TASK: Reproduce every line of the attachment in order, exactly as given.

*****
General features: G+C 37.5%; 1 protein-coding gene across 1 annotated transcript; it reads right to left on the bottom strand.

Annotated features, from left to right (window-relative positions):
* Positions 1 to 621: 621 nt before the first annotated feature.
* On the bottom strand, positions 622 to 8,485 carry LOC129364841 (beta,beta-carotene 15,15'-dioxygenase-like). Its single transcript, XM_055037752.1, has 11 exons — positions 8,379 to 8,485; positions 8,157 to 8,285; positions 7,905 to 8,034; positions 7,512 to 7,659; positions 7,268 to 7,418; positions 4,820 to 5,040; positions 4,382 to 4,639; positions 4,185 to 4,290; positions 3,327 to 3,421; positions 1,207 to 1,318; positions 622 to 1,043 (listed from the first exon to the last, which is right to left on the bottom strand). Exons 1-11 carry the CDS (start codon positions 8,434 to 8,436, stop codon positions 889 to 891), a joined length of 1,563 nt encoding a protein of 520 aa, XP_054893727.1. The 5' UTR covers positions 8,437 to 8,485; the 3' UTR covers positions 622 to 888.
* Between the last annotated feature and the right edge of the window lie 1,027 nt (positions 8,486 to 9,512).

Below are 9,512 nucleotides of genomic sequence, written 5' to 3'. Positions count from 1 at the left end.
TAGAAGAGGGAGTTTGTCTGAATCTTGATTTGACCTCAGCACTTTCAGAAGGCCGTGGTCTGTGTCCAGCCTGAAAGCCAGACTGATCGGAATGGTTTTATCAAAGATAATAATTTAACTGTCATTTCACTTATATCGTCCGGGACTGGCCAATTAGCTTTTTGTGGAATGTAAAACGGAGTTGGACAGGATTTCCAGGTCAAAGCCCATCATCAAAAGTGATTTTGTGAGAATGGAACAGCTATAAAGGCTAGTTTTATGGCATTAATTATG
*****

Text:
General features: G+C 37.5%; 1 protein-coding gene across 1 annotated transcript; it reads right to left on the bottom strand.

Annotated features, from left to right (window-relative positions):
* Positions 1 to 621: 621 nt before the first annotated feature.
* On the bottom strand, positions 622 to 8,485 carry LOC129364841 (beta,beta-carotene 15,15'-dioxygenase-like). Its single transcript, XM_055037752.1, has 11 exons — positions 8,379 to 8,485; positions 8,157 to 8,285; positions 7,905 to 8,034; positions 7,512 to 7,659; positions 7,268 to 7,418; positions 4,820 to 5,040; positions 4,382 to 4,639; positions 4,185 to 4,290; positions 3,327 to 3,421; positions 1,207 to 1,318; positions 622 to 1,043 (listed from the first exon to the last, which is right to left on the bottom strand). Exons 1-11 carry the CDS (start codon positions 8,434 to 8,436, stop codon positions 889 to 891), a joined length of 1,563 nt encoding a protein of 520 aa, XP_054893727.1. The 5' UTR covers positions 8,437 to 8,485; the 3' UTR covers positions 622 to 888.
* Between the last annotated feature and the right edge of the window lie 1,027 nt (positions 8,486 to 9,512).

Below are 9,512 nucleotides of genomic sequence, written 5' to 3'. Positions count from 1 at the left end.
TAGAAGAGGGAGTTTGTCTGAATCTTGATTTGACCTCAGCACTTTCAGAAGGCCGTGGTCTGTGTCCAGCCTGAAAGCCAGACTGATCGGAATGGTTTTATCAAAGATAATAATTTAACTGTCATTTCACTTATATCGTCCGGGACTGGCCAATTAGCTTTTTGTGGAATGTAAAACGGAGTTGGACAGGATTTCCAGGTCAAAGCCCATCATCAAAAGTGATTTTGTGAGAATGGAACAGCTATAAAGGCTAGTTTTATGGCATTAATTATG